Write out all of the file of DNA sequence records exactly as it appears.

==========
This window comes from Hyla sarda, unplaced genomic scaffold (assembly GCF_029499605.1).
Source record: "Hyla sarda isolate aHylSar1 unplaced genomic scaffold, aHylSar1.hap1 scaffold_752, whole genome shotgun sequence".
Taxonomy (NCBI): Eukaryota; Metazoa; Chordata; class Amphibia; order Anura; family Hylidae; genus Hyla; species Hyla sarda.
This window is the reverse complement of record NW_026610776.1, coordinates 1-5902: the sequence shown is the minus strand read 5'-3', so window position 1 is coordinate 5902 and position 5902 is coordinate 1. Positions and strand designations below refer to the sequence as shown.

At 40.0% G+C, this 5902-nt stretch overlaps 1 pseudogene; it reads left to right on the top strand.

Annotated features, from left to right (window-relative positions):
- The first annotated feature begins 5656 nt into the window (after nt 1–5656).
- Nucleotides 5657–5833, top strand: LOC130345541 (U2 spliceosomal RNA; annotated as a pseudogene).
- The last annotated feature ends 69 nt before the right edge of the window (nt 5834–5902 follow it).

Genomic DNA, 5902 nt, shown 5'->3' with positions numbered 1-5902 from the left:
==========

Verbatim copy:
This window comes from Hyla sarda, unplaced genomic scaffold (assembly GCF_029499605.1).
Source record: "Hyla sarda isolate aHylSar1 unplaced genomic scaffold, aHylSar1.hap1 scaffold_752, whole genome shotgun sequence".
Taxonomy (NCBI): Eukaryota; Metazoa; Chordata; class Amphibia; order Anura; family Hylidae; genus Hyla; species Hyla sarda.
This window is the reverse complement of record NW_026610776.1, coordinates 1-5902: the sequence shown is the minus strand read 5'-3', so window position 1 is coordinate 5902 and position 5902 is coordinate 1. Positions and strand designations below refer to the sequence as shown.

At 40.0% G+C, this 5902-nt stretch overlaps 1 pseudogene; it reads left to right on the top strand.

Annotated features, from left to right (window-relative positions):
- The first annotated feature begins 5656 nt into the window (after nt 1–5656).
- Nucleotides 5657–5833, top strand: LOC130345541 (U2 spliceosomal RNA; annotated as a pseudogene).
- The last annotated feature ends 69 nt before the right edge of the window (nt 5834–5902 follow it).

Genomic DNA, 5902 nt, shown 5'->3' with positions numbered 1-5902 from the left: